"Step-Up, Step-Down" vs. "Step-Up/Step-Down" Regulators


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Digi-Key offers a vast array of DC-DC switching voltage regulators which are designed to efficiently convert an input voltage to the desired output voltage. To help narrow the selection down to parts that perform the desired function, we list a parameter aptly named “Function”.

Most of the options under the “Function” parameter are fairly intuitive:

Ratiometric - Magnitude of output voltage is a function of the input voltage defined by some ratio (often about 2:1)

Example “Ratiometric” circuit using Microchip TC1240A

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Step-Up - Magnitude of output voltage is greater than input voltage

Example “Step-Up” circuit using Maxim MAX1722

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Step-Down - Magnitude of output voltage is less than input voltage

Example “Step-Down” circuit using Diodes Incorporated AP3211

A number of parts can perform more than one function depending on how they are configured. For example, we carry parts that can be configured as “Ratiometric” or as “Step-Up”. We list this under the “Function” parameter as “Ratiometric, Step-Up”. This description is still fairly obvious and intuitive.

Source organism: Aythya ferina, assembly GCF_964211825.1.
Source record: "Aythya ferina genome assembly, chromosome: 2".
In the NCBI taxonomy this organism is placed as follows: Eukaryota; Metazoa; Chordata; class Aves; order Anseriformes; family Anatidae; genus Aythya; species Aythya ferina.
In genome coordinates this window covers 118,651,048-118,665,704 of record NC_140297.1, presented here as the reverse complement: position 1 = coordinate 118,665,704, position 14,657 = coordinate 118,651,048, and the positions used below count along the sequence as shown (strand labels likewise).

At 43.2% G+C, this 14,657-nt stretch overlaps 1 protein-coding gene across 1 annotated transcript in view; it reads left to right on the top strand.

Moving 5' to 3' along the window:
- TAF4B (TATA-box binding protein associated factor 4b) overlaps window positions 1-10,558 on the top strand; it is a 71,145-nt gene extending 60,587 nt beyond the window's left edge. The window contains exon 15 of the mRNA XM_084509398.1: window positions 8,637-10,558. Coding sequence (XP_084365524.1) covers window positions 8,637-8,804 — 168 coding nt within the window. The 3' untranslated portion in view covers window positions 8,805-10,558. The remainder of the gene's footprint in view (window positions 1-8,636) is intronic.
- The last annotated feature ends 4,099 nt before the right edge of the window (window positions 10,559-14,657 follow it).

However, we list some parts as “Step-Up, Step-Down” while we list other parts as “Step-Up/Step-Down”, which is somewhat confusing. Despite the seemingly redundant descriptions, there is actually a rationale for listing it this way.

When we list the function as “Step-Up, Step-Down” with the comma separating the two functions, we are stating that the part can be configured in one of two ways: either as a “Step-Up” function or as a “Step-Down” function, but not both simultaneously.

By contrast, when we list the function as Step-Up/Step-Down with the forward-slash in between, we are stating that the part is capable of regulating a fixed output voltage regardless of whether the input voltage is greater than or less than the output voltage without having to reconfigure the part. Such a part is particularly useful in battery-powered applications where the battery voltage is above the output voltage when fully charged, but which drops below the output voltage before it is fully depleted, thus allowing full battery utilization.

Example “Step-Up/Step-Down” circuit using Texas Instruments TPS63051

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